City Manager John Szerlag is expected to learn Monday what the Cape Coral City Council thinks about the job he is doing.
The elected board is scheduled to evaluate his performance.
If public statements are any indication, it won't be a unanimous atta boy - one City Council member last week called for his resignation or firing, although others already are giving their votes of confidence while saving their official words for next week.
Szerlag's evaluation was introduced to council two weeks ago, but was tabled because Szerlag and two members of the council were at the bond validation hearing for the fire service assessment.
Because of Columbus Day, there was no meeting this past Monday.
Councilmember Chris Chulakes-Leetz has made no secret of what his intentions are.
Following the bond validation hearing on Wednesday, Chulakes-Leetz said he would ask that Szerlag resign from his post by the end of the year.
That night, at a political forum for the Southwest Homeowners Association, Chulakes-Leetz slightly altered his stance, saying that Szerlag should be fired.
And when Szerlag has his evaluation done during Monday's City Council meeting, it is a call that could be brought up again.
Chulakes-Leetz said his comments weren't spoken in the heat of the moment.
"Since Day 1, he's provided nothing at all. He's brought no efficiencies, just spend and spend more," Chulakes-Leetz said. "People are very unhappy with him and want him to move on. Ask them."
Councilmember Rana Erbrick said "them fighting words" are only natural during an election year.
Chulakes-Leetz is up for re-election.
She said she does not expect Szerlag to resign and pointed out it would take an unhappy council majority to fire the manager - something that has not been expressed from the dais to date.
"Any councilmember has a right to an opinion, and Mr. Leetz has stated he has not been pleased. But he's one of eight, and it takes five votes to do anything, and I don't see, based on what we talk about at meetings, the same discontent Mr. Leetz has."
Szerlag's budget plan this year has had its share of controversies. The plan, now council approved, called for "financial diversification," which included a new public service tax on electric bills, the fire service assessment that is being reviewed by a judge at the city's request, and a small reduction in the property tax rate.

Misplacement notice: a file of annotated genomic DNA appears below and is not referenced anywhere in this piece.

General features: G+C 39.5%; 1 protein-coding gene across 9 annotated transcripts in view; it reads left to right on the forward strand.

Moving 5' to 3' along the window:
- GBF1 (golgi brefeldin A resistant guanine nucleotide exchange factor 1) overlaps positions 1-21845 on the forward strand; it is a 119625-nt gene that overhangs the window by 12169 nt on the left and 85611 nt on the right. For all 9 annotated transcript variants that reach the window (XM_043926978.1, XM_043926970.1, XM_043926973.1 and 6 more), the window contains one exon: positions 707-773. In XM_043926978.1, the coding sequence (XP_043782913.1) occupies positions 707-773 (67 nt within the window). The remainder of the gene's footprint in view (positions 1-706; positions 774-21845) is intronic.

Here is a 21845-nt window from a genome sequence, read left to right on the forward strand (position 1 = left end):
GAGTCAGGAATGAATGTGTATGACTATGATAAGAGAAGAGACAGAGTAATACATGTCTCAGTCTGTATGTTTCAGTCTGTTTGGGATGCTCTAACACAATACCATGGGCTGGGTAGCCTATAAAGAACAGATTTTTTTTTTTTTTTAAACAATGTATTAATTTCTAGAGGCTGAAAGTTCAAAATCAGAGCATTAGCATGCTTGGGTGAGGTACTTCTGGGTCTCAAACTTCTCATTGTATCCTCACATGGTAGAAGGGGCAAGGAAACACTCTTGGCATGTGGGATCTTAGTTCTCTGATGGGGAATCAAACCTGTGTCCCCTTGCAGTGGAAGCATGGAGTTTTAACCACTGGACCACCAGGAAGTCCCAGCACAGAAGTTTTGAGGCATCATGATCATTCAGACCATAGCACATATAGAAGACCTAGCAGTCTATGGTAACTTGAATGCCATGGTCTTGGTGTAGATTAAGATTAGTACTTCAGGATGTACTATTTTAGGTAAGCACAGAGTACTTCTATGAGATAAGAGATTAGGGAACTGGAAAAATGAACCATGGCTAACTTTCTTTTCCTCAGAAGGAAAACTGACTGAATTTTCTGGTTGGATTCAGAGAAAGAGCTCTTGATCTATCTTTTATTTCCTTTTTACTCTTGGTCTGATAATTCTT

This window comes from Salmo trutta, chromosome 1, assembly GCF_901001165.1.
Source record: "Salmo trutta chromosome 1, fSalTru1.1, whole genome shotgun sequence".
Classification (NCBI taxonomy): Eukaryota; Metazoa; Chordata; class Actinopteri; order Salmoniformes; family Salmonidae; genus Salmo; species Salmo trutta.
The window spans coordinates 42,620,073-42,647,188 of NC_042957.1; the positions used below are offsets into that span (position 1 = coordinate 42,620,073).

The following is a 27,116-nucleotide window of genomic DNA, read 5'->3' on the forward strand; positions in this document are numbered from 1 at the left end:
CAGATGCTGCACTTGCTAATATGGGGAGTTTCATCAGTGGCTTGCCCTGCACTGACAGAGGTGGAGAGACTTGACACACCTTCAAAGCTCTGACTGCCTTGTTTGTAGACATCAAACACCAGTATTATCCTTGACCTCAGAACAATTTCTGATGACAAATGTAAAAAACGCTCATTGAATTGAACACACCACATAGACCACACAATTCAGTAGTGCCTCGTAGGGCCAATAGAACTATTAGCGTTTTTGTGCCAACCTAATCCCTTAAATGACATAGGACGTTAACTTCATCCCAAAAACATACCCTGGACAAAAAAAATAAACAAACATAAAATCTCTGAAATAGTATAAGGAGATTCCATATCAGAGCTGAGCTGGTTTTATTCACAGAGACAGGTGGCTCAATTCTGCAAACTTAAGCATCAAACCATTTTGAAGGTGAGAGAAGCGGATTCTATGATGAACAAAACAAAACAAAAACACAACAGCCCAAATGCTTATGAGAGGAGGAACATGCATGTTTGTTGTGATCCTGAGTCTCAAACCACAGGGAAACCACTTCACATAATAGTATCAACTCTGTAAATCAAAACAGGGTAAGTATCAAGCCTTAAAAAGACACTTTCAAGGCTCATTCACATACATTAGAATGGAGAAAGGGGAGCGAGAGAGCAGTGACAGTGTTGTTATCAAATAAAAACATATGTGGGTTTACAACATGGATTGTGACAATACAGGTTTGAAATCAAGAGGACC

Szerlag also supported administratively the council-approved revival of the utilities expansion project in Southwest 6&7, which got going this month.
Chulakes-Leetz opposed those initiatives as did Mayor John Sullivan, who declined comment on Szerlag's performance.
Councilmember Kevin McGrail said these projects were needed to secure the future for the city, and that Szerlag has given it a dose of reality.
"He's made us recognize that we can't continue to ignore capital improvements. You can only go along not spending money for so long before it catches up with you," McGrail said.
McGrail also is up for re-election.
The Chulakes-Leetz/Szerlag dustup began before Szerlag took office. During the interview process for the city manager's position on March 23, 2012, Chulakes-Leetz asked Szerlag a scenario-based question on what he would tell citizens during a hypothetical 35-second message following a natural disaster.
Szerlag's joking response was, "I'm sorry, I was playing golf in Michigan at the time."
Chulakes-Leetz said he failed that test, but voted for Szerlag anyway. He was, however, the lone dissenter of his contract, citing the perks he received, such as a limited-time payment on his mortgage on his home in Michigan.
Their working relationship has been professional; Chulakes-Leetz said Szerlag is a nice guy on a personal level. Chulakes-Leetz added he doesn't entirely pin the blame on Szerlag, saying that as manager, he is expected to take the direction of the City Council.
"He has to do what the council tells him and they haven't told him to do anything more than tax and spend," Chulakes-Leetz said. "He can get a better perspective from the people I talk to."
As far as the manager's evaluation Monday, McGrail said he would reserve his comments until then, saying only that he doesn't believe the council will vote him out.
"Clearly, he is doing the job we hired him to do, to set the city on a path to financial sustainability," McGrail said. "Our bond rating is a sea change from what it was in 2009 (AA stable) when we were one grade over junk bond."
Erbrick said Szerlag has smoothed the chaos that had permeated City Council before his arrival.
"He's worked to straighten things out. Mr. Szerlag came in with a lot put on his plate and all things considered, he's doing a good job," Erbrick said.
As of Tuesday, city spokesperson Connie Barron said she had not seen any evaluation reports turned in by any council members.
Szerlag declined comment.